Failed deal and spying claims haunt France's Areva
* Three inquiries ongoing into Areva's purchase of UraMin
* Inquiries by Areva, industry ministry and parliament
* First due to report from mid-February
By Caroline Jacobs
PARIS, Jan 25 (Reuters) - A disastrous mining deal and allegations of spying are bogging down nuclear reactor maker Areva as it struggles to recover from last year's Japanese nuclear disaster, and risk embarrassing France's president as he bids for re-election.
At the centre of the controversy is Anne Lauvergeon, the ousted boss of the French state-controlled company dubbed "Atomic Anne" for her feisty personality, and the $2.5 billion acquisition of a mining start-up that Areva made in 2007.
Areva, the world's biggest nuclear reactor maker, bought Canada's UraMin to meet buoyant demand for uranium and as the price of the radioactive heavy metal peaked at $135 per pound, up from $90 at the end of 2006.
Fast forward, and the deal now looks a huge waste of money.
Getting UraMin's three African mines to produce proved to be tougher and costlier than expected. Areva's new CEO Luc Oursel said in December he was writing down nearly their entire value, along with a wider group restructuring to reflect a slowdown in demand after March's nuclear disaster in Fukushima, Japan.
Uranium prices fell to about $50 per pound after Fukushima and are currently at roughly $52.
The extent and timing of the write-down, four years after the purchase, have called into question a deal Areva's board and the state unanimously cleared, prompting three separate ongoing inquiries: by Areva, the industry ministry and parliament.
What could be seen as misjudgement on Areva's part has turned into a detective story that involves reports of spying on Lauvergeon's husband and question marks over the role of senior Areva executives, as well as the government itself.
Lauvergeon, ousted by the French government in June, found in her mail late last year an anonymously sent report, dubbed Pomerol 4 and carried out by ALP Services in 2011, revealing her spouse Olivier Fric had been spied upon to see if he had "illegally benefited" from the UraMin deal.
The discovery led to Lauvergeon filing a legal complaint at a Paris court against unidentified persons and the surfacing of another report written in 2010 by small French intelligence firm Apic, which suggests that UraMin may have been a scam.
Both reports, obtained by Reuters, were commissioned by Areva's security offices but the later ALP one was under the responsibility of mining chief Sebastien de Montessus, who said in a newspaper interview the "serious" conclusions of the Apic study led him to launch a counter-investigation.
Documents obtained by Reuters show notes by ALP's owner Mario Brero which say: "The mandate is problematic and delicate because it could involve Olivier Fric and/or Daniel Wouters" who was the head of development and partnerships at Areva's mining unit and involved in the UraMin deal.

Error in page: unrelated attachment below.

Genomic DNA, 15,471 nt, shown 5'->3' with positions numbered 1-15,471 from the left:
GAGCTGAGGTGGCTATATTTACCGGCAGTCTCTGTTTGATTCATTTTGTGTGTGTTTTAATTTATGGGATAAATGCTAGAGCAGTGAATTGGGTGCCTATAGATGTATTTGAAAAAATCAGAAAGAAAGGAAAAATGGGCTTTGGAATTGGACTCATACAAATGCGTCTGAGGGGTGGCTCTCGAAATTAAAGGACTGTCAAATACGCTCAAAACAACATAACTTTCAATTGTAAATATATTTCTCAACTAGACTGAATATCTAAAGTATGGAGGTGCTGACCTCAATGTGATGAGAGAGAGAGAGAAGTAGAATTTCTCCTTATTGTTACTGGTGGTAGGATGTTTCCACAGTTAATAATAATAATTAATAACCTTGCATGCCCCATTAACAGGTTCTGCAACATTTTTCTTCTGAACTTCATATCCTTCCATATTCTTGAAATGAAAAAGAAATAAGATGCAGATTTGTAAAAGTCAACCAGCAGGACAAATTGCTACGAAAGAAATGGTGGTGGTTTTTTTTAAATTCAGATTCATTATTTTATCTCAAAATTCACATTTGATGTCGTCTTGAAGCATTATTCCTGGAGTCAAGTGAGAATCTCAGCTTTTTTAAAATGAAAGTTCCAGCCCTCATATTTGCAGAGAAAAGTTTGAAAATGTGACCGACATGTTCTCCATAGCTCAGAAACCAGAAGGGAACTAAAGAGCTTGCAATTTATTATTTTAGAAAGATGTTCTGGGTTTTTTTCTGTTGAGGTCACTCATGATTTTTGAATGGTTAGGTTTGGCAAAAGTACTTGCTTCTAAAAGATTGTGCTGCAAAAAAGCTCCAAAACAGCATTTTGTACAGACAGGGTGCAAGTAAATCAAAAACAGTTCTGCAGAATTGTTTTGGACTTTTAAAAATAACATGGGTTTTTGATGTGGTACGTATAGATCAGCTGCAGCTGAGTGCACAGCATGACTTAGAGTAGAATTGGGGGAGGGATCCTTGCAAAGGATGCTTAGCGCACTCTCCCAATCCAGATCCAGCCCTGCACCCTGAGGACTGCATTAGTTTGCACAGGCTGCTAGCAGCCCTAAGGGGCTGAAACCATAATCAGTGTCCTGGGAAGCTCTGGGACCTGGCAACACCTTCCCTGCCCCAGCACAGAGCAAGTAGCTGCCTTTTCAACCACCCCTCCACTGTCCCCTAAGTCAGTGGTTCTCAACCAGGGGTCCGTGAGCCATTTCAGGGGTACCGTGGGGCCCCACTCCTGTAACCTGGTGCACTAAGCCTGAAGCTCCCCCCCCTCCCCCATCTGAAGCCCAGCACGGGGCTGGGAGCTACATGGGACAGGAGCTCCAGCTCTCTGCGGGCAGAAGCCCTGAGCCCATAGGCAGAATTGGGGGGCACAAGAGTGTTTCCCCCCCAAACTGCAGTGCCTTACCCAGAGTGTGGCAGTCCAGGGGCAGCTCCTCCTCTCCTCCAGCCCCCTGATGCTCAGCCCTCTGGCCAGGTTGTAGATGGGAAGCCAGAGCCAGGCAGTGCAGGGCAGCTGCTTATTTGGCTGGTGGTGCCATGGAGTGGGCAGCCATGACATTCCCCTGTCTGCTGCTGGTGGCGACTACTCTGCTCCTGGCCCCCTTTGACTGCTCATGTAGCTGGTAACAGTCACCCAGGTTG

Montessus denies he or Areva's security service asked ALP to snoop on people's private lives, let alone use illegal methods.
Lauvergeon, who was the only female chief executive at a French multinational and reportedly fell out of favour with French President Nicolas Sarkozy after turning down his offer to become economy minister in 2007, believes any decision to spy would have been sanctioned outside the company.
"I cannot believe that he (de Montessus) got into this adventure on his own," she said at a news conference last week. "I think one needs a hell of a guarantee, including from outside the company, to resort to criminality."
"For four years, I have been submitted to multiple attempts to destabilise me, coming from the highest state levels," she said.
In a later radio interview she directly accused Sarkozy of having attacked her as she resisted his attempts to split the group she built as a one-stop shop for nuclear power among state-controlled power utility EDF, French engineering group Alstom and conglomerate Bouygues.
Rene Ricol, who was asked by Sarkozy to look into Areva's accounts in 2010, told Reuters last week his audit led to Areva taking a 400 million-euro charge on UraMin and a mention in the group's accounts that unpromising chemical tests in Namibia could lead to new write-downs.
But Ricol, an ex-Areva supervisory board member, said he did not investigate the deal itself.
"If one has elements pointing to a fraud, one has to bring them to the prosecutor," he said.
Areva has not taken any legal steps to investigate the UraMin transaction.
"We will await the conclusions of the three supervisory board members" investigating the deal, an Areva spokeswoman said, declining to comment further on the situation.
Areva's internal investigation on UraMin is due by the end of February, before the group's 2011 earnings presentation. The industry ministry said the outcome of its research could be ready after Areva's.
Marc Goua, a French socialist parliamentarian appointed to write a report on the nuclear industry, including the UraMin deal, also said that the Apic report did not give any proof of fraud in the UraMin case. His conclusions should be out by the middle of February.
In the latest twist of events, Areva denied a media report saying Oursel told a parliamentary hearing behind closed doors on Tuesday that Areva had left out elements pointing to risks involved in UraMin's three mines in a presentation to the Government Shareholding Agency (APE) in 2007.
The report was based on an unidentified source. (Editing by Mark Potter)
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